The plausible mechanisms for this adverse effect include localized increase in melanogenesis, pigmentary incontinence secondary to inflammation, alterations in normal pigmentation patterns, and toxic effects of the drug itself, inducing neutrophilic eccrine hidradenitis [13]. Histological and ultra-structural studies indicate that bleomycin reduces the epidermal turnover, resulting in a prolonged contact between melanocytes and keratinocytes [13]. It is likely that bleomycin hydrolase is expressed in human epidermis but is not able to degrade the drug efficiently. Toxic cutaneous concentration of bleomycin might be the most probable explanation for this skin eruption. It is further speculated that linear pigmentation may be caused by scratching, which induces subclinical local vasodilatation by a demographic mechanism resulting in excessive local accumulation of bleomycin.

Occurrence of bleomycin induced allergic reaction mandates prompt institution of treatment with antihistamines and topical and oral corticosteroid [14] [15]. Severe rash requires discontinuation of bleomycin. Exclusion of bleomycin in the retrospective analysis of large cohort of patients of Hodgkin’s lymphoma initially treated with bleomycin containing regimen did not interfere with overall therapeutic success [16] [17] [18].

In contrast to the bleomycin induced drug reaction, patients with herpes infection may present mainly with blisters, ulcers and pain. Those symptoms usually develop about 4 days after exposure. There is no drug that can eradicate the herpes virus. However, antiviral medication such as acyclovir prevents the virus from multiplying and works very well symptomatically.

4. Conclusion

In summary, bleomycin induced drug allergy is one of the unwanted side effects and that can be mistaken for herpes skin infections leading clinicians’ management decision to the wrong side. Careful history taken with thorough and systematic examination is of paramount importance to arrive at the correct diagnosis with appropriate management. This case report illustrates the differences in the clinical manifestation of bleomycin induced drug reaction and herpes infection and highlights the importance of thorough and systematic clinical examination that dictates the correct diagnosis with effective clinical management.

Conflicts of Interest

The authors declare no conflicts of interest regarding the publication of this paper.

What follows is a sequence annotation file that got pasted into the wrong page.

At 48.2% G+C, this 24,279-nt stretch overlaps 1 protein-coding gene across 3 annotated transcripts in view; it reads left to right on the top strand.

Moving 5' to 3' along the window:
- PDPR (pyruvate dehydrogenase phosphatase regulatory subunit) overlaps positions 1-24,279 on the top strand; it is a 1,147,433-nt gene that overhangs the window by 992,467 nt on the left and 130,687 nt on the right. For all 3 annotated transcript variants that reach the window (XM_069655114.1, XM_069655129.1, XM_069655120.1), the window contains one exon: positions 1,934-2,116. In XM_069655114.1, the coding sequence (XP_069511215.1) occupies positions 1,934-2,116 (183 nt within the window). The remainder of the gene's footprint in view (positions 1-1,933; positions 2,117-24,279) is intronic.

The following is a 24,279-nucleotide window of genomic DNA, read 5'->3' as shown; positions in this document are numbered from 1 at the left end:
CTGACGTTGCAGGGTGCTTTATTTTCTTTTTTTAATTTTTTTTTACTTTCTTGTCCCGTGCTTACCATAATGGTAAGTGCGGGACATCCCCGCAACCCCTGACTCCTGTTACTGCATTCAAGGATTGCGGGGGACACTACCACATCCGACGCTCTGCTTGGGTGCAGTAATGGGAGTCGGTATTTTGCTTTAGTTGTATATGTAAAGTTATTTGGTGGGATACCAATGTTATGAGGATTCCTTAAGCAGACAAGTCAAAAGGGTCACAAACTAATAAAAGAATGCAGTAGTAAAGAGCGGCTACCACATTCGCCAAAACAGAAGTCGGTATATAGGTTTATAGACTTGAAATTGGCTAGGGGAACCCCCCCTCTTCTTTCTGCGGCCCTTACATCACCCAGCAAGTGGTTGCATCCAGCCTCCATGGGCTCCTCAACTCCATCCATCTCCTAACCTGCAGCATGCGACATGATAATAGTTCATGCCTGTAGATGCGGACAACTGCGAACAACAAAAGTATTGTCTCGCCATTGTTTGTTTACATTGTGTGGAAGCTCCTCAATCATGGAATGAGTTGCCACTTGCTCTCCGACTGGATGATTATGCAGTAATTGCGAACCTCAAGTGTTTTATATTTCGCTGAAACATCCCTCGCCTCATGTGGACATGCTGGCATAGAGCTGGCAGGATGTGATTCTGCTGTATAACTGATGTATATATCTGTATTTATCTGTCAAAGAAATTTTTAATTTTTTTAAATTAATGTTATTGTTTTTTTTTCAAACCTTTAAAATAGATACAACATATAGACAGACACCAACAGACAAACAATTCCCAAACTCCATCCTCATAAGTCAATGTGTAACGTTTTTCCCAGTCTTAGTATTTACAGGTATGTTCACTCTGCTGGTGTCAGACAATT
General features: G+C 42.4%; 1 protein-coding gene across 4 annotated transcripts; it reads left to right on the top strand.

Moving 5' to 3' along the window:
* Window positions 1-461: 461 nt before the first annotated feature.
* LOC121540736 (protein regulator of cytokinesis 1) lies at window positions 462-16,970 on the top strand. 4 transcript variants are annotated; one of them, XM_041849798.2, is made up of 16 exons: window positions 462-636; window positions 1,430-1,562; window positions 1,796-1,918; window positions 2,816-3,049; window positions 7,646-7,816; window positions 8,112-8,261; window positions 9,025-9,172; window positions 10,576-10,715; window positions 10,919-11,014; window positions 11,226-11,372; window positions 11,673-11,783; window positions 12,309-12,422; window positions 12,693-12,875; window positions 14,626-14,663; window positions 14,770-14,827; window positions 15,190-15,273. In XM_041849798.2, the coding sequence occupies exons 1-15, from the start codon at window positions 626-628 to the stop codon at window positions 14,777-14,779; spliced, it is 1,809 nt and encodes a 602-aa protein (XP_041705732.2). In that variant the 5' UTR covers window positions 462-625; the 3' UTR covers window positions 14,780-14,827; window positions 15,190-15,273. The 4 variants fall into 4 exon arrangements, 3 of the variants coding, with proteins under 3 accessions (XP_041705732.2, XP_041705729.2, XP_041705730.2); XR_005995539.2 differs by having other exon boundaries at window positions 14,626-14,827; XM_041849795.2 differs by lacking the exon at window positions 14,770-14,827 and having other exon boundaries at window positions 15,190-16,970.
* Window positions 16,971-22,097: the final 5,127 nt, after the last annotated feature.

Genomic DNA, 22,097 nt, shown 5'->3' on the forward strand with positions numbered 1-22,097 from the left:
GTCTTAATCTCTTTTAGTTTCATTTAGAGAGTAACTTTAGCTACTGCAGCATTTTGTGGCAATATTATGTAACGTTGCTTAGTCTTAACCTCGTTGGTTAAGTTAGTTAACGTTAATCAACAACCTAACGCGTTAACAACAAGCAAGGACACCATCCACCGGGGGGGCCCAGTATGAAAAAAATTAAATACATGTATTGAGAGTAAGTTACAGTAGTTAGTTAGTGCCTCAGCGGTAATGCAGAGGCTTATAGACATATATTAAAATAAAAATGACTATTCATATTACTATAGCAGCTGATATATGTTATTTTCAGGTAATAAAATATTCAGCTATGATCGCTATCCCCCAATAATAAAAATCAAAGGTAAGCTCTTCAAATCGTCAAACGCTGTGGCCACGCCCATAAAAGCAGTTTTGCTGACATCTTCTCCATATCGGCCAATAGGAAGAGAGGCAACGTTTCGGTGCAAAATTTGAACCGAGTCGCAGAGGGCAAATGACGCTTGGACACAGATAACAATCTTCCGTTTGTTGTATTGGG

[1] Abess, A., Keel, D.M. and Graham, B.S. (2003) Flagellate Hyperpigmentation Following Intralesional Bleomycin Treatment of Verruca Plantaris. Archives of Dermatology, 139, 337-339.
[2] Saitta, P., Kishnamurthy, K. and Brown, L.H. (2008) Bleomycin in Dermatology: A Review of Intralesional Applications. Dermatologic Surgery, 34, 1299-1313.
[3] Vanhooteghem, O., Richert, B. and de la Brassinne, M. (2001) Raynaud Phenomenon after Treatment of Verruca Vulgaris of the Sole with Intralesional Injection of Bleomycin. Pediatric Dermatology, 18, 249-251.
[4] Umezawa, H. (1965) Bleomycin and Other Antitumor Antibiotics of High Molecular Weight. Antimicrob Agents Chemother (Bethesda), 5, 1079-1085.
[5] Lazo, J.S. and Humphreys, C.J. (1983) Lack of Metabolism as the Biochemical Basis of Bleomycin-Induced Pulmonary Toxicity. Proceedings of the National Academy of Sciences of the United States of America, 80, 3064-3068.
[6] Chen, Y.B., Rahemtullah, A., Breeden, E. and Hochberg, E.P. (2007) Bleomycin-Induced Flagellate Erythema. Journal of Clinical Oncology, 25, 898-900.
[7] Rubeiz, N.G., Salem, Z., Dibbs, R. and Kibbi, A.G. (1999) Bleomycin-Induced Urticarial Flagellate Drug Hypersensitivity Reaction. International Journal of Dermatology, 38, 140-141.
[8] Moulin, G., Fière, B. and Beyvin, A. (1970) Cutaneous Pigmentation Caused by Bleomycin. Bulletin de la Société Française de Dermatologie et de Syphiligraphie, 77, 293-296.
[9] Fyfe, A.J. and McKay, P. (2010) Toxicities Associated with Bleomycin. The Journal of the Royal College of Physicians of Edinburgh, 40, 213-215.
[10] Vuerstaek, J.D., Frank, J. and Poblete-Gutiérrez, P. (2007) Bleomycin-Induced Flagellate Dermatitis. International Journal of Dermatology, 46, 3-5.
[11] Ziemer, M., Goetze, S., Juhasz, K. and Elsner, P. (2011) Flagellate Dermatitis as a Bleomycin-Specific Adverse Effect of Cytostatic Therapy: A Clinical Histopathologic Correlation. American Journal of Clinical Dermatology, 12, 68-76.
[12] Mowad, C.M., Nguyen, T.V., Elenitsas, R. and Leyden, J.J. (1994) Bleomycin-Induced Flagellate Dermatitis: A Clinical and Histopathological Review. British Journal of Dermatology, 131, 700-702.
[13] Al-Khenaizan, S. and Al-Berouti, B. (2011) Flagellate Pigmentation: A Unique Adverse Effect of Bleomycin Therapy. European Journal of Dermatology, 21, 146.
[14] Takeda, A., Nonaka, M., Ishikawa, A. and Higuchi, D. (1999) Immunohistochemical Localization of the Neutral Cysteine Protease Bleomycin Hydrolase in Human skin. Archives of Dermatological Research, 291, 238-240.
[15] Araki, Y., Tamura, K. and Seita, M. (1986) Side Effects of Peplomycin. Gan to Kagaku Ryoho, 13, 2446-2450.
[16] Tallon, B. and Lamb, S. (2008) Flagellate Erythema Induced by Docetaxel. Clinical and Experimental Dermatology, 33, 276-277.
[17] Canellos, G.P., Duggan, D., Johnson, J. and Niedzwiecki, D. (2004) How Important Is Bleomycin in the Adriamycin + Bleomycin + Vinblastine + Dacarbazine Regimen? Journal of Clinical Oncology, 22, 1532-1533.
[18] Biswas, A., et al. (2013) Bleomycin Induced Flagellate Erythema: Revisiting a Unique Complication. Journal of Cancer Research and Therapeutics, 9, 500-503.

Copyright © 2023 by authors and Scientific Research Publishing Inc.

Creative Commons License

This work and the related PDF file are licensed under a Creative Commons Attribution 4.0 International License.